The White House announced yesterday that it is putting more money, people and rank into the Arms Control and Disarmament Agency to fulfill President Reagan's April pledge to "reinvigorate" that battered office.

Critics had accused the administration of allowing the once-influential arms control clearinghouse to become a "basket case" and had suggested this was a sign of indifference toward arms control.

Officials said privately that the new infusions were intended in part to combat that charge, leveled last month in an article in the newsletter of the respected Arms Control Association, a non-governmental group of arms control advocates among whom are a number of former ACDA officials.

"In the last two and a half years, ACDA has become a shambles, largely incapable of performing the tasks assigned to it" by Congress, the article said.

ACDA officials acknowledge that, for a variety of reasons, the agency has been in turmoil for much of this period and that morale and influence had sunk to a very low point.

But they say that the agency now is recovering, that its effectiveness depends ultimately on its support in the White House and that yesterday's actions indicate that its standing there is being restored.

The White House said it will ask Congress to add $2.095 million to the agency's budget for next year, about 10 percent above the $21.4 million previously approved. An extra $864,000 will also be requested for the current year.

The White House will also ask that 25 professional employes be added over a two-year period to a staff whose permanent professional work force had shrunk to 154, the lowest since 1973.

In addition, higher rank will be given to ACDA's four presidentially appointed assistant directors and the two chief negotiators, Edward L. Rowny and Paul H. Nitze, at U.S.-Soviet talks in Geneva on limiting strategic and intermediate-range missiles.

These promotions, officials said, are meant to put the ACDA assistant directors on about the same level as assistant secretaries of state and defense and thus give them equal weight in inter-agency deliberations.

They are also meant as diplomatic signals to the Soviets, in that they will give Rowny and Nitze about the same status as their Soviet counterparts.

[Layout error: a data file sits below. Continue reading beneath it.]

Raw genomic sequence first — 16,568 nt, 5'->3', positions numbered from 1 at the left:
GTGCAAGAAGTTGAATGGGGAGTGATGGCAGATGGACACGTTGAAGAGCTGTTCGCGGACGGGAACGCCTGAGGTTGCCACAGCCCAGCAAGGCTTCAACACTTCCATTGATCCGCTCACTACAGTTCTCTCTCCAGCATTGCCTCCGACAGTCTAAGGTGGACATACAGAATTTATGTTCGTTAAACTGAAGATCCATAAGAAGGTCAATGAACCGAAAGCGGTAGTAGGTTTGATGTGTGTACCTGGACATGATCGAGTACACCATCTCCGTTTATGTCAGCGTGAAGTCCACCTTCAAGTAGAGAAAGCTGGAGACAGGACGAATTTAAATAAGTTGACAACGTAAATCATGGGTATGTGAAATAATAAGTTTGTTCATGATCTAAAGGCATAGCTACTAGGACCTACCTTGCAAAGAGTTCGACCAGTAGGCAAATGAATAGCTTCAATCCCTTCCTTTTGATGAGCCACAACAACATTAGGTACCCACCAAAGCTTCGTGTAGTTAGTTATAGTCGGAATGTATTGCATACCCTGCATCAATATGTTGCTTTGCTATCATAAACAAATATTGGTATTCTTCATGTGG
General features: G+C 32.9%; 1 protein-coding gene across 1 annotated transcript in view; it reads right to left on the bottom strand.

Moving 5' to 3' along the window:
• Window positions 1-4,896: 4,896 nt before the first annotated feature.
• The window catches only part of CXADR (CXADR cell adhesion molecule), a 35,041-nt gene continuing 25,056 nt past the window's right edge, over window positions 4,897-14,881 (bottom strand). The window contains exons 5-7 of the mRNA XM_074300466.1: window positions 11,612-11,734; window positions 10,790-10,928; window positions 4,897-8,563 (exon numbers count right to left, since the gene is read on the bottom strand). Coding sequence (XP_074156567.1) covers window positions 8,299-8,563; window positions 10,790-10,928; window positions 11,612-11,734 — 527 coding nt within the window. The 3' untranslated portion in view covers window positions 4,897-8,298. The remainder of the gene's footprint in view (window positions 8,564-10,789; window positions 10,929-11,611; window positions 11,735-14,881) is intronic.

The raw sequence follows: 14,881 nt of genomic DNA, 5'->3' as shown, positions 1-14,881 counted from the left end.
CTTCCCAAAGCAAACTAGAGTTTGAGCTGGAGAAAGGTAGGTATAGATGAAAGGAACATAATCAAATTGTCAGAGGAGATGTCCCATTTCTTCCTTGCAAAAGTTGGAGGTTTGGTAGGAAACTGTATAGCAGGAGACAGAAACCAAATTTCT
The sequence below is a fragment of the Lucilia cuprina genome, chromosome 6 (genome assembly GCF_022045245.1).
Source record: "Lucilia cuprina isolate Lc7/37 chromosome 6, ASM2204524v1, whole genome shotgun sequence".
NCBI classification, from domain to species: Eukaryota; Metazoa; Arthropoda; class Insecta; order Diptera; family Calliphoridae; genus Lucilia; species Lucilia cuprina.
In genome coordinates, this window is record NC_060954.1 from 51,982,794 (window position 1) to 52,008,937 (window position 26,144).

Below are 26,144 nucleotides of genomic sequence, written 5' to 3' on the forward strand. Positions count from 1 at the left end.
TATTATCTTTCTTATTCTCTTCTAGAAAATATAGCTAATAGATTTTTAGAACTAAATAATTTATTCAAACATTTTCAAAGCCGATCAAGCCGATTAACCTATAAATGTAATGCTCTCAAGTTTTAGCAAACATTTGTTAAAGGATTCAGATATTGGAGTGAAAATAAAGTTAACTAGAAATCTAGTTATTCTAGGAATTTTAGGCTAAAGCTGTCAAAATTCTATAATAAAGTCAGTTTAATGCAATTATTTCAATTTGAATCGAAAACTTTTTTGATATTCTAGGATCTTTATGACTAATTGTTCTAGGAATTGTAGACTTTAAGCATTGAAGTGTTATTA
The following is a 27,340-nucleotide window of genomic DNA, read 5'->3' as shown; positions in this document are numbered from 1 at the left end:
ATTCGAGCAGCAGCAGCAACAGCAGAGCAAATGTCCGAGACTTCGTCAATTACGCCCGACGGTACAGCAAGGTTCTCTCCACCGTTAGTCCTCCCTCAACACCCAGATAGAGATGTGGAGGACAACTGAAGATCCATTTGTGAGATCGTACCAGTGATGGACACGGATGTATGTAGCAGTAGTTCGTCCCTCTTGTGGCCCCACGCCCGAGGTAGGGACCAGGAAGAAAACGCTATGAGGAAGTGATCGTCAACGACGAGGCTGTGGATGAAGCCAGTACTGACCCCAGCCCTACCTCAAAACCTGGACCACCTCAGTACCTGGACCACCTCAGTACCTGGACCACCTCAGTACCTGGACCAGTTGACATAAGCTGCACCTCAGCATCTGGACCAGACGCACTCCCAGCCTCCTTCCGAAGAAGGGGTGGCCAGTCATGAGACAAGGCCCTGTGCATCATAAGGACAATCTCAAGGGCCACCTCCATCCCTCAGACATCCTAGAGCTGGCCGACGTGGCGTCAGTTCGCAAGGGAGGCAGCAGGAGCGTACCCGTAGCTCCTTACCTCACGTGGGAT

Officials said the increases in funds and staff would be used to keep up with what is anticipated to be an expanding number of arms control issues and sessions in the next year or so and to strengthen support for the key missile talks in Geneva and the ability to verify compliance with such agreements.

Aside from the Geneva talks, a new Conference on Disarmament in Europe will begin next year, and work could speed up on East-West troop reduction talks in Vienna, on nuclear test ban treaties and on charges that the Soviet Union has violated bans on chemical warfare.

Whether these changes turn out to be important or symbolic, and whether ACDA ever plays the role in the Reagan administration that it did at times in the Nixon and Carter administrations, will depend largely on how influential the new ACDA director, Kenneth L. Adelman, becomes, officials acknowledged.

Adelman, 37, did not join ACDA under pleasant circumstances. The former deputy ambassador to the United Nations was drafted for the job after Reagan fired his first ACDA director, Eugene V. Rostow, last winter. His confirmation hearings were stormy as members of both parties questioned his knowledge of or commitment to arms control and the president's commitment as well.

Even before this, the ACDA had not seemed to have much support in the Reagan White House, which appeared to want first to carry out its arms buildup, then worry about arms control. As congressional critics pointed out, about 30 percent of the top management positions went unfilled in those first two years, although much of this was due to conservative opposition to Rostow's choices.

Although State and ACDA officials say that Adelman undoubtedly was damaged by the confirmation hearings, even though some of the opposition was not aimed at him personally, these officials say that since Adelman took over there has been more steadiness at the agency and morale has improved.

These officials describe Adelman as bright and energetic. He has generated many new studies and ideas, "some good, some bad," said one senior official.

He seems most likely to be able to restore ACDA's role as a center of study and analysis of arms control issues, said one experienced aide. But whether he will be influential individually within the top councils of government is much harder to predict, he said.

"I think Adelman will be able to help whomever he aligns himself with," said one experienced aide, "but I doubt that he could stand alone" against other senior officials' opinions.